Tower of Babel, USA

by Kirby Urner

First shared via wholesys-l, an email discussion list, June 30, 1995, responding to a thread suggesting We the People launch a new round of Federalist Papers. Last modified (slightly): April 20, 2000.

I find any talk of The Federalist Papers Part II uncomfortably removed from the fact of some two hundred years of intervening history. The USA, as signifier in the algebra of narrative accounting, no longer has anything close to the meaning it had back then. That was an era of looking ahead whereas now we can look back and see a long record, and that makes a big difference.

I don't go for political analysis much but here's my basic take: the left is grappling with a "torn discourse" wherein it wants to send "USA" towards the sunlight of high ideals (e.g. freedom and democracy), but has a viewpoint overlooking a vast battlescape of carnage and destruction, with "USA" playing anything but an heroic role in this tragedy. The right has an easier time, finding the will of God dictating a brave new way ahead for our shared symbolset (flag, coins, monuments, military).

Forgiveness and salvation are integral to the born-again landscape, but from the leftist viewpoint, the possibility of redemption appears far more remote. After Guatemala, Indonesia, Vietnam, El Salvador, Panama... the story simply cannot be given a happy ending. The age of nation-states was brutal and horrific beyond repair. Its perpetrator characterset (USA being a chief term) needs to go the way of Latin and ancient Rome, into the history books, where we ("we" being the as-yet-unborn) can breathe a sigh of relief that history has since moved on to a new, more promising chapter.

Of course I oversimplify, especially in my characterization of the right. Again in religious terms, the newly militant USA/NRA public looks at DC as demon-possessed, perhaps by UN/Trilateral Commission/CFR and very much in need of exorcism. So it shares with the left this sense of lurking evil, undermining even more deeply than the national debt.

Going for psychoanalysis over political analysis, I see a Jungian scenario: our desire for security, expressed through ownership of consumer products, combined with our ignorance about how to attain sanity in our lifestyles, leads to a planetary economic system that kills humans for profit. Human sacrifice is nothing new of course, nor has it diminished in any way-only the rituals have changed, and the justifications. Our shakey, misinformed egos are in no condition to accept any measure of personal responsibility for the trail of corpses left in our wake, especially since we see no solution to the economic puzzle, so we create a tremendous Evil wherever our defenses will credibly base it: in the Federal Government, IMF/World Bank/ WTO, Fundamentalist Fanatics, Elitist Media, Corporate Headquarters. The ego's best defense is to project itself as powerless, a victimized, innocent bystander to the holocaust. The circle is vicious: a self-righteous, abused "little me" is a painful thing to be, begetting a stronger need for comforting palliatives and escapist blockbuster fantasies.

Do I see a way out from my self-spun web of analyses and perceived pathologies? As a writer, I find ego-power in authorship, and project Language as a potentially healing vista, provided we reinvent it continually, recognizing our competence to do so as our heritage and birthright. The grammatical conventions handed down to us, in the form of legalese especially, need to be reworked and made newly transparent. Our grasp over the concepts that govern our lives is tenuous at best, and the belief that people at the top of the Ivory Tower, or the Bank Tower, have a significantly stronger grasp is unfounded, simply because much of what drives our moneymaking apparatus is nonsense, garbage from another time and place, reduced to empty jargon and cant. We live in a GIGO economy (garbage in, garbage out). The overspecialization of the disciplines has made of our culture a Tower of Babel, where the highest language of all is total BS.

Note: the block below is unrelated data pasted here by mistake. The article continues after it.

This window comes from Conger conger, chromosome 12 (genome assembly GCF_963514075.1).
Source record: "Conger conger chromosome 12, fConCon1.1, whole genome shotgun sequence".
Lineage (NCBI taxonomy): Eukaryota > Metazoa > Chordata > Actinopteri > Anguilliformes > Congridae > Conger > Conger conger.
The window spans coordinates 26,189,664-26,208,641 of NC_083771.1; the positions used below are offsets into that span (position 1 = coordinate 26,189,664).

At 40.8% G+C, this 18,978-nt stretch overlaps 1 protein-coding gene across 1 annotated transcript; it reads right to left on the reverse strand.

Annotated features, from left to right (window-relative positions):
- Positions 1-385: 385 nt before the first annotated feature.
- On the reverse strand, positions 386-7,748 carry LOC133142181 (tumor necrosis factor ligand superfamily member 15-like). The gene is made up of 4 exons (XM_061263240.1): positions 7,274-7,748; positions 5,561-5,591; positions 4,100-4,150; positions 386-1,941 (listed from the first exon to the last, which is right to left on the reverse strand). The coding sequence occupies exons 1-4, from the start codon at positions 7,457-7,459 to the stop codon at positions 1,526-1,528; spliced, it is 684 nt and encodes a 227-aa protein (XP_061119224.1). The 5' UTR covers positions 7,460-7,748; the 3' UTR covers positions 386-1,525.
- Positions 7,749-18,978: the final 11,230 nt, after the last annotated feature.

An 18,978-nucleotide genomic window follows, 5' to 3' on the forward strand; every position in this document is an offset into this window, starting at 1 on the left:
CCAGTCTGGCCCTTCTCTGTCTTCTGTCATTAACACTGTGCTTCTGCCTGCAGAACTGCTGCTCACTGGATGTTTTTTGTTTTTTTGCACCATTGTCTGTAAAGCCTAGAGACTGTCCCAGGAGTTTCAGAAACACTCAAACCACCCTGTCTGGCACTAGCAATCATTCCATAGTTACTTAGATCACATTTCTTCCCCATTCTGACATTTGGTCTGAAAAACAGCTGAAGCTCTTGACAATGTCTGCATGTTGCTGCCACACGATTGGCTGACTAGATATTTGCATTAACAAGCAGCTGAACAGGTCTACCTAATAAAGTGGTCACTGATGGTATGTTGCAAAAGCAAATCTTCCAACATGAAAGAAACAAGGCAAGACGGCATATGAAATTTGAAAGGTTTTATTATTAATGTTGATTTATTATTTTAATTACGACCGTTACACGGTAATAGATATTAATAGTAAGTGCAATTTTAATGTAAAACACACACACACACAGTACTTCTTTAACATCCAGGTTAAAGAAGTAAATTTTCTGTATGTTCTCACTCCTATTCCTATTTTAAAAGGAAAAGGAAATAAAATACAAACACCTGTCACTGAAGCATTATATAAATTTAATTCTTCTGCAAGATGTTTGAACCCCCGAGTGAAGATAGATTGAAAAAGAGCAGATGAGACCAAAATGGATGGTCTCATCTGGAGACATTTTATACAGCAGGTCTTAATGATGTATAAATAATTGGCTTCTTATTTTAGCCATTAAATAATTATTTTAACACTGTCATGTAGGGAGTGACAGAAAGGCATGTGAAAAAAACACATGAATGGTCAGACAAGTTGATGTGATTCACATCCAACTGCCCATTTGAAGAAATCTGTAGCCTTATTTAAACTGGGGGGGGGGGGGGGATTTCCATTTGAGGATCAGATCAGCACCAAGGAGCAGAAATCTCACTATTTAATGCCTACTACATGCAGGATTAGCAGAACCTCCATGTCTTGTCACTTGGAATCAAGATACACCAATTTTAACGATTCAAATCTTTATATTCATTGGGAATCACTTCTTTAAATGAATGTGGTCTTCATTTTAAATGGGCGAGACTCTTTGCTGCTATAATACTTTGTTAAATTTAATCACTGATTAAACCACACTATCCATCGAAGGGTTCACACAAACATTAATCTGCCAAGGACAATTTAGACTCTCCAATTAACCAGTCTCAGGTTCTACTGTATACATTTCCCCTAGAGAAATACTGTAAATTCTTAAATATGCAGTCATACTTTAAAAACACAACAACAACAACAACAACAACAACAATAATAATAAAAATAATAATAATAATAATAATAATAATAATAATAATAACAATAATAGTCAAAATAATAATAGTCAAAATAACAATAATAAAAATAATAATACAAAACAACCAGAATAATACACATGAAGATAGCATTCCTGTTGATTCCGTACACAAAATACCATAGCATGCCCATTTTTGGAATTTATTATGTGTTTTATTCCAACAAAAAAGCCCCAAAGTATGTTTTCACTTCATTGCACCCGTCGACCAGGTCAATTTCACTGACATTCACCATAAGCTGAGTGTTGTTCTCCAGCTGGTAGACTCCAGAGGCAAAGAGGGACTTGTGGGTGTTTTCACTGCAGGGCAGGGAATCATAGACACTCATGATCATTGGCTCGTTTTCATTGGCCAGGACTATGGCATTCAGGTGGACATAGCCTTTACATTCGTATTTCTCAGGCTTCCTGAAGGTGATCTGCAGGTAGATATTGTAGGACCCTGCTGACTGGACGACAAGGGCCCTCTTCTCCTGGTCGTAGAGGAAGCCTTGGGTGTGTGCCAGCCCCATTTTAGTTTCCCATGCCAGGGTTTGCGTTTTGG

A movement towards self-evaluation is gaining momentum in academia these days, self-suggesting that the curriculum, if relevant and vital, needs to prove itself in the field, in the form of better designs for living. A curriculum subjected to heavy-duty reality checking generally finds itself rewriting its own manuals. I look for a Renaissance in education, following a prerequisite period of demystification and deobfuscation. We need to see, once again, that the emperor is naked.

Bottom line: I think new invention in Language will permit the emergence of new forms of human collaboration that is less Babel-like by many orders of magnitude. We might actually start getting some real work done, in a dramatic change for the better, instead of wheel-spinning idly while watching the sun go down. I don't look to political discourse to lead the way, but to the everyday communications of ordinary human beings concerned and engaged with the challenges before them. I look to computerized networking, to our free-wheeling e-lists.

The first step is to see the Sea of Ignorance in which we toss, and then for each one of us to place a hand firmly on the tiller, to "take control" even when we do not see the results of our efforts. Causation is no simple matter in the real world. Of course every sailor knows that "control" is a relative term on the high seas, and humility before Nature is another meaning of sanity. Humans live and die by the same rules as stars and moons. Steering is not an experience of "forcing" but of keeping an open heart and mind in the faith that a way ahead will open.

The future is not up
to "powers that be"
if that means anyone
but you and me.

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